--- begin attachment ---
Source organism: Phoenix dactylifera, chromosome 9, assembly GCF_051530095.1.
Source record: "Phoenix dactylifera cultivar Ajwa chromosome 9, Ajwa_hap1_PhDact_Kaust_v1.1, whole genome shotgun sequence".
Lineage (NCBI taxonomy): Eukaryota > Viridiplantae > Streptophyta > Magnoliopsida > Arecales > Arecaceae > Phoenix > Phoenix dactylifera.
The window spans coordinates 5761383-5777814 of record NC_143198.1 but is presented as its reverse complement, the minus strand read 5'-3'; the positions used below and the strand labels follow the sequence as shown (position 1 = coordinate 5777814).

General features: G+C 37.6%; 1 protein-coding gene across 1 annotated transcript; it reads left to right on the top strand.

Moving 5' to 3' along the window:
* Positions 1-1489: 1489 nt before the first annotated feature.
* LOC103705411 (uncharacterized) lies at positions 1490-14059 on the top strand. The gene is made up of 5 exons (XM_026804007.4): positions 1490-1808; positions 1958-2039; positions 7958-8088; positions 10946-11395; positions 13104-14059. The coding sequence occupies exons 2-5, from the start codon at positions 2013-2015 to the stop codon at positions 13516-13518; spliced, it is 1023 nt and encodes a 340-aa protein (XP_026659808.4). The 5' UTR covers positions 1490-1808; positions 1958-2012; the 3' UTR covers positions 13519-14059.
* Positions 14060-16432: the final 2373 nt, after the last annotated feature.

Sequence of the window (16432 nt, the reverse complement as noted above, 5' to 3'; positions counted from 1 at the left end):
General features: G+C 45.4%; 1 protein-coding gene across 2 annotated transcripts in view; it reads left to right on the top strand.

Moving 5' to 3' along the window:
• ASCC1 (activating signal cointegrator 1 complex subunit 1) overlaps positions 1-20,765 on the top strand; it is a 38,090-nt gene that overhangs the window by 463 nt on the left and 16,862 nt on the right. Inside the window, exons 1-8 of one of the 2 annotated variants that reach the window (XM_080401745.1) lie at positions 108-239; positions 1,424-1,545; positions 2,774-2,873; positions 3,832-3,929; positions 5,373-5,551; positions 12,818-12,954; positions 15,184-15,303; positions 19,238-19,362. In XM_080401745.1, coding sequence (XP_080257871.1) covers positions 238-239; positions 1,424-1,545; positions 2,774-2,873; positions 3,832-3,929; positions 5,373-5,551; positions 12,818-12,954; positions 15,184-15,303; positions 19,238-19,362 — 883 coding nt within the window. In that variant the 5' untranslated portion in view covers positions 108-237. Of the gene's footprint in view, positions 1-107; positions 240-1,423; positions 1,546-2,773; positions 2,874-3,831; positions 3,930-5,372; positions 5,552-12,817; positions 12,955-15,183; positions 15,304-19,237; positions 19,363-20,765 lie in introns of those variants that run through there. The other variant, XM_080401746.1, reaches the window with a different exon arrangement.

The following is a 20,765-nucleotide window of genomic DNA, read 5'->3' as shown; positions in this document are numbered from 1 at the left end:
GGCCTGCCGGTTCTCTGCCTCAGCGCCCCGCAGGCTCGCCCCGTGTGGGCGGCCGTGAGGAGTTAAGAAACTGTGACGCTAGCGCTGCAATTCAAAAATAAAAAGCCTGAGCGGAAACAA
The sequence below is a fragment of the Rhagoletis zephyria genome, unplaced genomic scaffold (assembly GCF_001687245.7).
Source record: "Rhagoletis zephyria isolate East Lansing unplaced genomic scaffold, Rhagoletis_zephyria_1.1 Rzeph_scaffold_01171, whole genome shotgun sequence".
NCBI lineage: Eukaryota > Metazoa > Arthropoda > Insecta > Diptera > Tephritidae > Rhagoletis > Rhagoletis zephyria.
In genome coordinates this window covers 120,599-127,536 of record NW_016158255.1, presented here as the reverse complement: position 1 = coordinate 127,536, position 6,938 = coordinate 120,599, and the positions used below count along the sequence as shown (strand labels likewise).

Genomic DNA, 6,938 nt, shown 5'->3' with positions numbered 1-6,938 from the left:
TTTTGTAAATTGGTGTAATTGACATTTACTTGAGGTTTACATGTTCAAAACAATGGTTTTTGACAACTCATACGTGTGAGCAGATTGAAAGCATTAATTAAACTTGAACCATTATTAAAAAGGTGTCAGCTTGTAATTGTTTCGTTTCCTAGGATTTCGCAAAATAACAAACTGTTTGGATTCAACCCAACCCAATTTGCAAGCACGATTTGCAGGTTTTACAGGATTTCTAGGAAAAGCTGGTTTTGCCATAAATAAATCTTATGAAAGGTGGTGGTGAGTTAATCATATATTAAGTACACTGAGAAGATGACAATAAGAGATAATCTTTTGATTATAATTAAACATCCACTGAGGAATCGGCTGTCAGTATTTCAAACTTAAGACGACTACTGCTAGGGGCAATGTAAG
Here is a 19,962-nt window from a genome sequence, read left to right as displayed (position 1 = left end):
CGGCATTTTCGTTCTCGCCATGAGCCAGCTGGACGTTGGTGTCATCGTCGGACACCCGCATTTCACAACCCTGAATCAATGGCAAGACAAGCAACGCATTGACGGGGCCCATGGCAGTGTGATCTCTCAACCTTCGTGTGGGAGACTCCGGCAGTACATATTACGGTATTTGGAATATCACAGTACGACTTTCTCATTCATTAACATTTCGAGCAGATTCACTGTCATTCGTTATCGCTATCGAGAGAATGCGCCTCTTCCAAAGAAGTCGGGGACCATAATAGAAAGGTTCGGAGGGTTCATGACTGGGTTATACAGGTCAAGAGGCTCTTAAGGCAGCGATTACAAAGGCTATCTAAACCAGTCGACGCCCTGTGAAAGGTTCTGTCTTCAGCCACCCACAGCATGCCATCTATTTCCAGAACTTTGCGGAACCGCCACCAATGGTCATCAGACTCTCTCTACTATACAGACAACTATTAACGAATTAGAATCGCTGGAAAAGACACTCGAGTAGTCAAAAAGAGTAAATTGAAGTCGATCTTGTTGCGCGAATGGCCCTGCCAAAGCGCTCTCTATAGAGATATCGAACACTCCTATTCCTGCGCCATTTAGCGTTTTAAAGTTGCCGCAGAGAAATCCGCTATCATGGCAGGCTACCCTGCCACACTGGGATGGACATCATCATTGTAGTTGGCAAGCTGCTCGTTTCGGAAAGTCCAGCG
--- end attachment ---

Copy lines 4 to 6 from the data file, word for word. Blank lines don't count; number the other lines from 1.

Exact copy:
The window spans coordinates 5761383-5777814 of record NC_143198.1 but is presented as its reverse complement, the minus strand read 5'-3'; the positions used below and the strand labels follow the sequence as shown (position 1 = coordinate 5777814).

General features: G+C 37.6%; 1 protein-coding gene across 1 annotated transcript; it reads left to right on the top strand.

Moving 5' to 3' along the window: